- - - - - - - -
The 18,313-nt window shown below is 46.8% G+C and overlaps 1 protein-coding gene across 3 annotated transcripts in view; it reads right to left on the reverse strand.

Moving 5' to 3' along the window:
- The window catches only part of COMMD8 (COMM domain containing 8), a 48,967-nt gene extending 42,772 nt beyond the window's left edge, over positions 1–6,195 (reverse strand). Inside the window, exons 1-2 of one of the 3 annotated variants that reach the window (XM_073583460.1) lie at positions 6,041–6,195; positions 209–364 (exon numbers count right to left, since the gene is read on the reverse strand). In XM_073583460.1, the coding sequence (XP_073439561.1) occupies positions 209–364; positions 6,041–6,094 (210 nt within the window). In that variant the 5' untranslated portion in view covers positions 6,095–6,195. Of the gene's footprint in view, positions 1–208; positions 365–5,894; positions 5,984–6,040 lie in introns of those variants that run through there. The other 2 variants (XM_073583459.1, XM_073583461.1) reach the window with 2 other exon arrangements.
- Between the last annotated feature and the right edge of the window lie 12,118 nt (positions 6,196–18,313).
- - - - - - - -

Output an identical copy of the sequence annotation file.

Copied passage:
The 18,313-nt window shown below is 46.8% G+C and overlaps 1 protein-coding gene across 3 annotated transcripts in view; it reads right to left on the reverse strand.

Moving 5' to 3' along the window:
- The window catches only part of COMMD8 (COMM domain containing 8), a 48,967-nt gene extending 42,772 nt beyond the window's left edge, over positions 1–6,195 (reverse strand). Inside the window, exons 1-2 of one of the 3 annotated variants that reach the window (XM_073583460.1) lie at positions 6,041–6,195; positions 209–364 (exon numbers count right to left, since the gene is read on the reverse strand). In XM_073583460.1, the coding sequence (XP_073439561.1) occupies positions 209–364; positions 6,041–6,094 (210 nt within the window). In that variant the 5' untranslated portion in view covers positions 6,095–6,195. Of the gene's footprint in view, positions 1–208; positions 365–5,894; positions 5,984–6,040 lie in introns of those variants that run through there. The other 2 variants (XM_073583459.1, XM_073583461.1) reach the window with 2 other exon arrangements.
- Between the last annotated feature and the right edge of the window lie 12,118 nt (positions 6,196–18,313).